Il cardinale Pietro Gasparri, segretario di Stato (1914–1930)
Zitierempfehlung (Kapitel)

Doublet, Nicholas: Cardinal Pietro Gasparri and Italian Fascism, in: Pettinaroli, Laura und Valente, Massimiliano (Hrsg.): Il cardinale Pietro Gasparri, segretario di Stato (1914–1930), Heidelberg: Heidelberg University Publishing, 2020 (Online-Schriften des DHI Rom. Neue Reihe – Pubblicazioni online del DHI Roma. Nuova serie, Band 4).

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ISBN 978-3-947732-86-9 (PDF)
ISBN 978-3-947732-84-5 (Hardcover)
ISBN 978-3-947732-85-2 (Softcover)

Veröffentlicht am 23.04.2020.

Nicholas Doublet

Cardinal Pietro Gasparri and Italian Fascism

A Historiographical Reading
By the time of his death, Pietro Gasparri’s place in history was assured. Already during his lifetime, in fact, and in the period immediately following his death, one sees the development of a certain tendency among historians that has, in diverse ways, conditioned all subsequent interpretation of his person and actions. The fact that his crowning achievement, the Lateran Treaty and concordat, marked what the Fascist regime considered one of its own greatest triumphs, which it sought to exploit on both the national and international scene, coupled with the censorship in effect at the time, assured a particularly ideological – which is to say, a strongly apologetic – reading of this figure. The present study considers the manner in which the understanding of this relationship has been treated over the decades from the period following Gasparri’s death to the works published following the opening of the Vatican Archives relating to the pontificates of Benedict XV and Pius XI, for whom he served as secretary of State.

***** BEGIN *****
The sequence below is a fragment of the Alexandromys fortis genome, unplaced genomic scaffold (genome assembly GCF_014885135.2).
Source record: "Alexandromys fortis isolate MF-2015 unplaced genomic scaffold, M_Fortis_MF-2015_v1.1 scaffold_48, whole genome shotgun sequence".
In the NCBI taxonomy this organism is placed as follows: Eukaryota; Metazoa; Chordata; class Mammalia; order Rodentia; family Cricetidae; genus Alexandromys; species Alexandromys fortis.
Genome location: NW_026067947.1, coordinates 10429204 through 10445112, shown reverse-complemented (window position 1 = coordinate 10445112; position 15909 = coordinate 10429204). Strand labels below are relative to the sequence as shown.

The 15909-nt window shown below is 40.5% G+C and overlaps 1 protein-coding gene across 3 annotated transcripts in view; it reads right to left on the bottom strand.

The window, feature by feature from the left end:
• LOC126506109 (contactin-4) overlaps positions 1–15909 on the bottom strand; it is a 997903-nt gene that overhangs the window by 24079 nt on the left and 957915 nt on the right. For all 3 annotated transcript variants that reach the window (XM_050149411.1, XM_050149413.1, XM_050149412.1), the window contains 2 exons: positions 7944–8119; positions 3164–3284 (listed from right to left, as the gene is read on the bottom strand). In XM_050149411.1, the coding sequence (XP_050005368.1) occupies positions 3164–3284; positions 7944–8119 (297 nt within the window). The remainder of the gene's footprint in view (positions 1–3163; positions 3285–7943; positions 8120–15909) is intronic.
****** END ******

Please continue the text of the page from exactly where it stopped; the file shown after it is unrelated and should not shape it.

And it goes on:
Furthermore, the nationalistic perspectives of the time, bolstered by the philo-fascist attitudes of the greater part of Italian Catholicism, meant Gasparri was largely associated with a specific context, namely Italy, and a single issue, the Lateran Pacts. However, over the subsequent decades, other facets of Gasparri’s work and the complexity of relations between the Holy See and Italy have gradually come to light. The aim of this study is to pull together an overview of the ways in which different historians, studying the Holy See’s relations with the Italian Fascist regime, have approached the person and actions of Pietro Gasparri and his emergence as a key figure in the successive pontificates of Benedict XV and Pius XI.